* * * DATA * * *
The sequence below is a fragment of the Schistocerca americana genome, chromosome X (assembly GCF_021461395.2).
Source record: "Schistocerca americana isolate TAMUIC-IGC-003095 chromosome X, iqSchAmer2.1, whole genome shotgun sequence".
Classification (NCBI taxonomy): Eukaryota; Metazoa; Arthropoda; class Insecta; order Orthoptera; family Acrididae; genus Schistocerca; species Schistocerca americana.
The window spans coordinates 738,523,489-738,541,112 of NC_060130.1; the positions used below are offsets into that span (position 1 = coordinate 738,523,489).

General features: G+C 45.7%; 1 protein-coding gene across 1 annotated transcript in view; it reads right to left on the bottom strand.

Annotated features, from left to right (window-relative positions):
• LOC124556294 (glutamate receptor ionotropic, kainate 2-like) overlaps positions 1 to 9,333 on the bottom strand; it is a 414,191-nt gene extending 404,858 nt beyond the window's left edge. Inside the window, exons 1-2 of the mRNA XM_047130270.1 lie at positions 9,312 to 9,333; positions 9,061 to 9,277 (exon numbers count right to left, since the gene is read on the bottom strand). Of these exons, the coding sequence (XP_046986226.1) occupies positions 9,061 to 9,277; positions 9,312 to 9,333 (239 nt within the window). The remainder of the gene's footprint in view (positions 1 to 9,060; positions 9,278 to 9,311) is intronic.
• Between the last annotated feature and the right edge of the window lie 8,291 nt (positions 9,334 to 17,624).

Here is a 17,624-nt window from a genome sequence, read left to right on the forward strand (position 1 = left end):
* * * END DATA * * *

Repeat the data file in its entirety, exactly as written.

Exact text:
The sequence below is a fragment of the Schistocerca americana genome, chromosome X (assembly GCF_021461395.2).
Source record: "Schistocerca americana isolate TAMUIC-IGC-003095 chromosome X, iqSchAmer2.1, whole genome shotgun sequence".
Classification (NCBI taxonomy): Eukaryota; Metazoa; Arthropoda; class Insecta; order Orthoptera; family Acrididae; genus Schistocerca; species Schistocerca americana.
The window spans coordinates 738,523,489-738,541,112 of NC_060130.1; the positions used below are offsets into that span (position 1 = coordinate 738,523,489).

General features: G+C 45.7%; 1 protein-coding gene across 1 annotated transcript in view; it reads right to left on the bottom strand.

Annotated features, from left to right (window-relative positions):
• LOC124556294 (glutamate receptor ionotropic, kainate 2-like) overlaps positions 1 to 9,333 on the bottom strand; it is a 414,191-nt gene extending 404,858 nt beyond the window's left edge. Inside the window, exons 1-2 of the mRNA XM_047130270.1 lie at positions 9,312 to 9,333; positions 9,061 to 9,277 (exon numbers count right to left, since the gene is read on the bottom strand). Of these exons, the coding sequence (XP_046986226.1) occupies positions 9,061 to 9,277; positions 9,312 to 9,333 (239 nt within the window). The remainder of the gene's footprint in view (positions 1 to 9,060; positions 9,278 to 9,311) is intronic.
• Between the last annotated feature and the right edge of the window lie 8,291 nt (positions 9,334 to 17,624).

Here is a 17,624-nt window from a genome sequence, read left to right on the forward strand (position 1 = left end):